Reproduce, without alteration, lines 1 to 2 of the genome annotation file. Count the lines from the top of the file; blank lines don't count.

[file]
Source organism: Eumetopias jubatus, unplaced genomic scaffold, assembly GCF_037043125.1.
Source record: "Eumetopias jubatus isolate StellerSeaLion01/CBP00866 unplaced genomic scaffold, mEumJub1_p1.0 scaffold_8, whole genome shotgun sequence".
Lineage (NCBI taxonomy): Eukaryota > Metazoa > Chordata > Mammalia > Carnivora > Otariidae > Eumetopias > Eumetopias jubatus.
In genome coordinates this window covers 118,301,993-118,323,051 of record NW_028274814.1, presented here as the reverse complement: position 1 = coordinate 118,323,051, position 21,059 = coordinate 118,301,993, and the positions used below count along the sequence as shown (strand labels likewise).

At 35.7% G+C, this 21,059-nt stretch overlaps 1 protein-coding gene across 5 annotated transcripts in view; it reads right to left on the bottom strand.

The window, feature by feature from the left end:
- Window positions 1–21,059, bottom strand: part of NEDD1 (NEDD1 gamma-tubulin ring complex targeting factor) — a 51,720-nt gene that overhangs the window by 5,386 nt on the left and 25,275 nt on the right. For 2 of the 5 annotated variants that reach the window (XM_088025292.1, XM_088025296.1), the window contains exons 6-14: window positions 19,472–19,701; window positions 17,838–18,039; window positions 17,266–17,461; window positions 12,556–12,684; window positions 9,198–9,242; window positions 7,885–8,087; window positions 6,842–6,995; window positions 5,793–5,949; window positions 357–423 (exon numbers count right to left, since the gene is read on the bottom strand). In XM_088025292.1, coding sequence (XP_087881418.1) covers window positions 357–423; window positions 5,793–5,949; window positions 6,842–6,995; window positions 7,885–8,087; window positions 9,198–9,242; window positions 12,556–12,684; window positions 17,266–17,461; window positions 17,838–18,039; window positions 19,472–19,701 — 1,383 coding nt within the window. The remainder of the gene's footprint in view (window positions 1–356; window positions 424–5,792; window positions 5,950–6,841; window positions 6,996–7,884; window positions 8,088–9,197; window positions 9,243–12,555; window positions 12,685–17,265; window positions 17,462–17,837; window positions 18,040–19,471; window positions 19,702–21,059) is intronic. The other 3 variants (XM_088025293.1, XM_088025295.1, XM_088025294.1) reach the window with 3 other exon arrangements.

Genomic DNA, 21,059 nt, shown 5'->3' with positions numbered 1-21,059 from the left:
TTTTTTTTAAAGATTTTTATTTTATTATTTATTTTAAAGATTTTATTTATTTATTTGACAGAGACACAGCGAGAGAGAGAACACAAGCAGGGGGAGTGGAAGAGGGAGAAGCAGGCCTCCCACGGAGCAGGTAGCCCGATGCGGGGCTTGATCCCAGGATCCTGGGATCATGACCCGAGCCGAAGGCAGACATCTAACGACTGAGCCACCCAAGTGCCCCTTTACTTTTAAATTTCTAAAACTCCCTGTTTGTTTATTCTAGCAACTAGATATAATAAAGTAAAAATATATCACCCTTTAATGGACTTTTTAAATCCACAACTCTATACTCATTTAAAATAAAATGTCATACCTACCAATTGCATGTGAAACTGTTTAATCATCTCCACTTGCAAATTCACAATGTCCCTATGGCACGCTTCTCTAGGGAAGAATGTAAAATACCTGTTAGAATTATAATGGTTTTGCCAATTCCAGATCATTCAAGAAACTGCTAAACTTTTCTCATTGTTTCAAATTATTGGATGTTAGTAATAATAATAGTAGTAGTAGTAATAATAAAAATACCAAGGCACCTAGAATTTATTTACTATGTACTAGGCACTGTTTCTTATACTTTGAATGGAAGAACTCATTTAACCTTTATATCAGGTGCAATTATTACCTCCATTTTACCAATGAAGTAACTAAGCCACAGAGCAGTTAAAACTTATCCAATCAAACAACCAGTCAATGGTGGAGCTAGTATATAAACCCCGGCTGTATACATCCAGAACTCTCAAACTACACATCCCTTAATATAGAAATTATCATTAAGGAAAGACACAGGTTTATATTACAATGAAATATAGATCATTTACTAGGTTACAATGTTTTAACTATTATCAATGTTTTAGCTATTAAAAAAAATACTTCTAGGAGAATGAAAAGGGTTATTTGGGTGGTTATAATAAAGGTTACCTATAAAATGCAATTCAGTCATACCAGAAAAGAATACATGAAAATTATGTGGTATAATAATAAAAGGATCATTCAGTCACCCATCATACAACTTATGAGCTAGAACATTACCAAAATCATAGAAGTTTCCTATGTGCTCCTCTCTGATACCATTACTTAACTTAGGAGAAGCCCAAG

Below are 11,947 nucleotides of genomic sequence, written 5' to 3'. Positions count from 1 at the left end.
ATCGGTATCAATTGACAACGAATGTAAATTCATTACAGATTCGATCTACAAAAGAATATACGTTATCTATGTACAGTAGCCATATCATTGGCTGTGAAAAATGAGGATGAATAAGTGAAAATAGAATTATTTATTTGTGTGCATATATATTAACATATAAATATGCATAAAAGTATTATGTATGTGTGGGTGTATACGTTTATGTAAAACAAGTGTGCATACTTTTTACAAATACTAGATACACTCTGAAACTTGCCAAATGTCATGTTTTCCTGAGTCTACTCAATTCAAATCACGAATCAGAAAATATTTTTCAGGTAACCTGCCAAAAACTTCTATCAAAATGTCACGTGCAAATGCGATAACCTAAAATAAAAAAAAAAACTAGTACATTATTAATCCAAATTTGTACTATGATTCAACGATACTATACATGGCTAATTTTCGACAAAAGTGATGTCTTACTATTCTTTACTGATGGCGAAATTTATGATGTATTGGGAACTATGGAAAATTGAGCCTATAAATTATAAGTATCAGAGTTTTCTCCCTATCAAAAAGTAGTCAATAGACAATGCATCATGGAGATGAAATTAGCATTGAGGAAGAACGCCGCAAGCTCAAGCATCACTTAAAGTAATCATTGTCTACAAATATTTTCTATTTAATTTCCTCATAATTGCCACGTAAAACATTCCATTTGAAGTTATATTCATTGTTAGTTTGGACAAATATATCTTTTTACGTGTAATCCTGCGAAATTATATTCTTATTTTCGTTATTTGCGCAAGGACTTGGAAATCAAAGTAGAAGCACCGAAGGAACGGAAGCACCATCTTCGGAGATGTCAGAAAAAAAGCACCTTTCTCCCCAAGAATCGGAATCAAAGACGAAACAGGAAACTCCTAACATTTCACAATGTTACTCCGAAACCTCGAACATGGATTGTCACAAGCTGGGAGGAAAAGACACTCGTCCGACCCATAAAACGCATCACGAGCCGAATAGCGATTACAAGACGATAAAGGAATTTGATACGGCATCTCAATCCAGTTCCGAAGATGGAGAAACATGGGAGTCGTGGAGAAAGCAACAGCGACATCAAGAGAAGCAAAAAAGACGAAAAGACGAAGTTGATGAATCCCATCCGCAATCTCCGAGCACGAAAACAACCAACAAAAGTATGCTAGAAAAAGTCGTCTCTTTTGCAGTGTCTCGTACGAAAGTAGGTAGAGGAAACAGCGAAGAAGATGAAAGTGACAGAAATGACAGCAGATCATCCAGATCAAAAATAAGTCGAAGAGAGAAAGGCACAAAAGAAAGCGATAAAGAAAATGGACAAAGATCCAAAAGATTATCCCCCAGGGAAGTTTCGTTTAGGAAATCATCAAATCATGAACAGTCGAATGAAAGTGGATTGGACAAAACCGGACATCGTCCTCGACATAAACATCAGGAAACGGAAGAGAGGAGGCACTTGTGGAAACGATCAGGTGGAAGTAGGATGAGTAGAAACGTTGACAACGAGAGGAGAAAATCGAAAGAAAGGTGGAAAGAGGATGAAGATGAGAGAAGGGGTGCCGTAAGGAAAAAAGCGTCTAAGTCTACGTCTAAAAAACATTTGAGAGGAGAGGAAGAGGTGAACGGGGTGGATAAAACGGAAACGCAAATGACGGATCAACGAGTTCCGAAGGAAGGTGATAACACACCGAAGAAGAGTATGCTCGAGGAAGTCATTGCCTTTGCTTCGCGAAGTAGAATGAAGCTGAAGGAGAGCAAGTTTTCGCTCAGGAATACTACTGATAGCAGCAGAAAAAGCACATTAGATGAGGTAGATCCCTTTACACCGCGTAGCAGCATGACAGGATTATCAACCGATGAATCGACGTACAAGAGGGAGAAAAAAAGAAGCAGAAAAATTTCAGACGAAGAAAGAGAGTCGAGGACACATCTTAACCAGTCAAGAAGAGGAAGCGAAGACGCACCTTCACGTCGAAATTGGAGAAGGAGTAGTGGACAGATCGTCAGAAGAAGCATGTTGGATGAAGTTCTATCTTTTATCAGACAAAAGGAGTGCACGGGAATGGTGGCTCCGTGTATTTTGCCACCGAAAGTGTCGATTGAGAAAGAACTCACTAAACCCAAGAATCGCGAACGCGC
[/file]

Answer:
Source organism: Eumetopias jubatus, unplaced genomic scaffold, assembly GCF_037043125.1.
Source record: "Eumetopias jubatus isolate StellerSeaLion01/CBP00866 unplaced genomic scaffold, mEumJub1_p1.0 scaffold_8, whole genome shotgun sequence".